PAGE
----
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Island welcomes newest iguana

CURACAO, Netherlands Antilles -- The scene inside the hangar of the 429th Expeditionary Operations Squadron, outfitted with an oversized American flag, fire engines flanking each side of the stage and a gleaming E-3 AWACS, looked more like an airshow than a remote island expeditionary unit's base. Local dignitaries, military leaders, diplomats and deployed personnel from various bases and services gathered June 18 in the 429 EOS hangar for a ceremony honoring the 429 EOS Commander, Lt. Col. Otto D. Habedank's accomplishments and welcoming the unit's new commander, Lt. Col. Michael J. Price. 

After one year as the commander of the 429 EOS, Colonel Habedank bid an emotional farewell to the squadron he so enthusiastically led. During that time, his squadron and the deployed units it hosted captured or interrupted over 146,470 kilograms of illegal narcotics, worth more than 5.3 billion dollars. 

Col. Douglas A. Galipeau, commander, 474th Air Expeditionary Group, characterized these accomplishments as "nothing short of spectacular." 

The island of Curacao is only 171 square miles and is home to only 132,000 people, but the tactical implications of its location make it "a key base in counter-drug efforts," explained Colonel Price. "It's ideally located for interdiction, and we rely heavily on our international partners."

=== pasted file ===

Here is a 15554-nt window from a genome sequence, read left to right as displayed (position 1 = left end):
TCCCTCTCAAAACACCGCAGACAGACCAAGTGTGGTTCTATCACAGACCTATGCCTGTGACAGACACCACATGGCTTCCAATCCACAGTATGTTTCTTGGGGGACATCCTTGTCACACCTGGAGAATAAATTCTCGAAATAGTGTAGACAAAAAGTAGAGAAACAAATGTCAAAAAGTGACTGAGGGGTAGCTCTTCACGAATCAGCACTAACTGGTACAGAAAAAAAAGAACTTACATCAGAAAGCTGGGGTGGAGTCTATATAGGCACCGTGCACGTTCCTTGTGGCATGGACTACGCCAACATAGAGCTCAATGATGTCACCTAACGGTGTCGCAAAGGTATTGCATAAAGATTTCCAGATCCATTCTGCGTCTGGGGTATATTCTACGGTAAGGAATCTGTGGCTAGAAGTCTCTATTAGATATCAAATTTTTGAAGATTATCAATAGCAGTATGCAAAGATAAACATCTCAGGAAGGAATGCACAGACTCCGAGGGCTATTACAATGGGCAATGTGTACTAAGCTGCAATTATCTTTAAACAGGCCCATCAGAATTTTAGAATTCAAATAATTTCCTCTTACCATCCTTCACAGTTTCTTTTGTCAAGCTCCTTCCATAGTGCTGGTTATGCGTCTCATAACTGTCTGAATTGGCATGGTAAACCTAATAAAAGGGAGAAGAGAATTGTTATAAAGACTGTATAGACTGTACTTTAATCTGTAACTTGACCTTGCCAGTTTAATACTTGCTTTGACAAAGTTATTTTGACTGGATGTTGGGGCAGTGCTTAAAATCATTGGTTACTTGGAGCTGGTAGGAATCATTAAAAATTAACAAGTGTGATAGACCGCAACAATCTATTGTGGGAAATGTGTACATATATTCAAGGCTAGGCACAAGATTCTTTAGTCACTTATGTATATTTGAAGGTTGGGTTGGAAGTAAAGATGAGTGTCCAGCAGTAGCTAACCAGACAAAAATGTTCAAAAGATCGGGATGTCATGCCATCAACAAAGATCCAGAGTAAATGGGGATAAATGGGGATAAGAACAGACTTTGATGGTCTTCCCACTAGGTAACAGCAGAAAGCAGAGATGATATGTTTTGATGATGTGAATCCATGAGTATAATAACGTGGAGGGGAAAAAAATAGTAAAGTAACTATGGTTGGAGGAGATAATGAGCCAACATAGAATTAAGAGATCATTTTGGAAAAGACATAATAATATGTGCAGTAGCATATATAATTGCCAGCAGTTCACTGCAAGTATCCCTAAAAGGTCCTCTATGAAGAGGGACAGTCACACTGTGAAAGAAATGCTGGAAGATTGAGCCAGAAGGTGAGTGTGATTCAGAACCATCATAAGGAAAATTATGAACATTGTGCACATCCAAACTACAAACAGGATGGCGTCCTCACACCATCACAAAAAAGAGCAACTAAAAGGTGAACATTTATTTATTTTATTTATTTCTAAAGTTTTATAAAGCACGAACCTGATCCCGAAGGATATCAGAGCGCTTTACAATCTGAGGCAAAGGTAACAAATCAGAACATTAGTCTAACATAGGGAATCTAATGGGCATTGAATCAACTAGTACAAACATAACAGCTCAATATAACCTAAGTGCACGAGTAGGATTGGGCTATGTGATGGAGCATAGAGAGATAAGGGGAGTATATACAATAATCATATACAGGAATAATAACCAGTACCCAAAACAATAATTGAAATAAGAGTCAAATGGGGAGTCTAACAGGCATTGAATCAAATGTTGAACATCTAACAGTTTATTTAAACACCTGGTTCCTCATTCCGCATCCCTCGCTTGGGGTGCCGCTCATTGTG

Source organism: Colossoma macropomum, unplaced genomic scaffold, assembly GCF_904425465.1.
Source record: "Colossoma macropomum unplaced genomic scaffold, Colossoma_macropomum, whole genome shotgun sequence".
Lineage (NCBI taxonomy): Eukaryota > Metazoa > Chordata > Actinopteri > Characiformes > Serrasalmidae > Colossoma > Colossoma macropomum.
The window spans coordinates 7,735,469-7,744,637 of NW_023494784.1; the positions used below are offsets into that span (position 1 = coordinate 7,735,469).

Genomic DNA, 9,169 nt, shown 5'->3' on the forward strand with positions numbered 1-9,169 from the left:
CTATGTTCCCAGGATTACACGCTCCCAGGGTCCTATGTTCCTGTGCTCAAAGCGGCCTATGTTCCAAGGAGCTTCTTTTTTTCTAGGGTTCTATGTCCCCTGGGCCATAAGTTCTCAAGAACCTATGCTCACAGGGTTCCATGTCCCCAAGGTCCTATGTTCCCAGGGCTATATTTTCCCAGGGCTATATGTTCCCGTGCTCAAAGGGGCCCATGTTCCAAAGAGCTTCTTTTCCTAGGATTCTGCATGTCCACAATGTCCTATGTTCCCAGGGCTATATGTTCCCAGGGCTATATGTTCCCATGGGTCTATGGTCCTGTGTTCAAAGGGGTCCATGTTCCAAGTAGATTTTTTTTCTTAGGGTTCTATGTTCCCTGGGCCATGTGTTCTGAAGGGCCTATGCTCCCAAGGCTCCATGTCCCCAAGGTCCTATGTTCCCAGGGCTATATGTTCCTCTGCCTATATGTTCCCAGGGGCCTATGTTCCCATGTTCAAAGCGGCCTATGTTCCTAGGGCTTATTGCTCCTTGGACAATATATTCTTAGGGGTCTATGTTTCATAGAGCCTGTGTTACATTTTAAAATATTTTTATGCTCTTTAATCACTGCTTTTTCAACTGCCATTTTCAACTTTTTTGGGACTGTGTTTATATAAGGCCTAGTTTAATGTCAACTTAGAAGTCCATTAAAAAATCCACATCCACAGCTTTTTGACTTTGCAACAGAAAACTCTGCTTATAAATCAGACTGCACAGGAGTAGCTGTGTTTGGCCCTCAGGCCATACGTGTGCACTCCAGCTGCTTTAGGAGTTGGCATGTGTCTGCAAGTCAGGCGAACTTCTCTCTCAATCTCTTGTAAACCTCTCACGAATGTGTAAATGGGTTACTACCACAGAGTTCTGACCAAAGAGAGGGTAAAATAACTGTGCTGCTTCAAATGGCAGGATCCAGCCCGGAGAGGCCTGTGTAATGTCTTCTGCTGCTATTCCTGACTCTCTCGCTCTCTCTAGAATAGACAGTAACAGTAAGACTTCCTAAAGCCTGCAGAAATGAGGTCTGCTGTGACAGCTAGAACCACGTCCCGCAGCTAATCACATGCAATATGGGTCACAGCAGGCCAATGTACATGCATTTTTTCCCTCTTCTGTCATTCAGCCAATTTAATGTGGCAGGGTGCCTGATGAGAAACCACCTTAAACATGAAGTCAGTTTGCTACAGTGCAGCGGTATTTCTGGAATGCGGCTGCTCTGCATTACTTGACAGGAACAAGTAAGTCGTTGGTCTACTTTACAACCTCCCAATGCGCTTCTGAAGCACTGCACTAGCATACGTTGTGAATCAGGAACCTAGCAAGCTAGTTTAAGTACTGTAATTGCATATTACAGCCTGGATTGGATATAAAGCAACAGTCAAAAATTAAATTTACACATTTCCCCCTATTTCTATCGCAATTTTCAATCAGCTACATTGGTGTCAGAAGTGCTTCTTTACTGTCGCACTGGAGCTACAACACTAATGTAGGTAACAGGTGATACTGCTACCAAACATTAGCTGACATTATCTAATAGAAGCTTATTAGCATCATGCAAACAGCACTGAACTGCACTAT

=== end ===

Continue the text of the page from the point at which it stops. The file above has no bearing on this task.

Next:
The deployed units at Curacao have become an integral part of the daily functions of the 429 EOS. Aviators from the HC-130, P-3 and E-3, as well as the deployed KC-135 unit were in attendance, and even took an active role in the ceremony. Deployed air weapons officers from the 964th Expeditionary Air Control Squadron, 1st Lt. Robert Thomson and 1st Lt. Matthew Kline sang the Star Spangled Banner, the E-3 crew hosted a static tour of their aircraft, and deployed members stood in formation as a representation of the composite nature of the unit. 

Colonel Price is optimistic about assuming his new role as the commander of the 429 EOS. He commented, "You go through your whole career, and the influence you have on any one part of the Air Force is fairly limited, so I look forward to this chance to have an impact." 

His optimism was shared by the deployed personnel at the ceremony. "I expect the transition will be seamless," said Lt. Col. Solomon Boxx, commander, 964 EAACS. "The Air Force changes commanders as a way of bringing in a fresh perspective, and we welcome it."